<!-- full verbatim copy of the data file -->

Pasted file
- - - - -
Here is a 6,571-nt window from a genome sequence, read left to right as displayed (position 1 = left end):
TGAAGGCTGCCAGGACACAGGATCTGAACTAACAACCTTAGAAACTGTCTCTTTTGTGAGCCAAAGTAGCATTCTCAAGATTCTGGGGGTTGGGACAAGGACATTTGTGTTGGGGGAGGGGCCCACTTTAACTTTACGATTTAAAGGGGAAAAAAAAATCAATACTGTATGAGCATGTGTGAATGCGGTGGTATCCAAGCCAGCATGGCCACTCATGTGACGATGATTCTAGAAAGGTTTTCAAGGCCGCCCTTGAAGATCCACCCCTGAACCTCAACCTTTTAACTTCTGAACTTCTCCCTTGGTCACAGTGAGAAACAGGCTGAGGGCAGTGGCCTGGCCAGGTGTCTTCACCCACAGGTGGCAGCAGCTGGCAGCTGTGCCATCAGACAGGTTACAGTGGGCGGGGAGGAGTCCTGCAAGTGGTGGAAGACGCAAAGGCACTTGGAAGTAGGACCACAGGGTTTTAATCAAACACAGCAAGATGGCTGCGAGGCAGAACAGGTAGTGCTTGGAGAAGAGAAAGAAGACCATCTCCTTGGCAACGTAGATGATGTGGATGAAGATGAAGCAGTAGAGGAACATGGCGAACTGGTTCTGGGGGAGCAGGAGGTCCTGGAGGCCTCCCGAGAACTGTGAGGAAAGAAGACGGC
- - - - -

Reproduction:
Here is a 6,571-nt window from a genome sequence, read left to right as displayed (position 1 = left end):
TGAAGGCTGCCAGGACACAGGATCTGAACTAACAACCTTAGAAACTGTCTCTTTTGTGAGCCAAAGTAGCATTCTCAAGATTCTGGGGGTTGGGACAAGGACATTTGTGTTGGGGGAGGGGCCCACTTTAACTTTACGATTTAAAGGGGAAAAAAAAATCAATACTGTATGAGCATGTGTGAATGCGGTGGTATCCAAGCCAGCATGGCCACTCATGTGACGATGATTCTAGAAAGGTTTTCAAGGCCGCCCTTGAAGATCCACCCCTGAACCTCAACCTTTTAACTTCTGAACTTCTCCCTTGGTCACAGTGAGAAACAGGCTGAGGGCAGTGGCCTGGCCAGGTGTCTTCACCCACAGGTGGCAGCAGCTGGCAGCTGTGCCATCAGACAGGTTACAGTGGGCGGGGAGGAGTCCTGCAAGTGGTGGAAGACGCAAAGGCACTTGGAAGTAGGACCACAGGGTTTTAATCAAACACAGCAAGATGGCTGCGAGGCAGAACAGGTAGTGCTTGGAGAAGAGAAAGAAGACCATCTCCTTGGCAACGTAGATGATGTGGATGAAGATGAAGCAGTAGAGGAACATGGCGAACTGGTTCTGGGGGAGCAGGAGGTCCTGGAGGCCTCCCGAGAACTGTGAGGAAAGAAGACGGC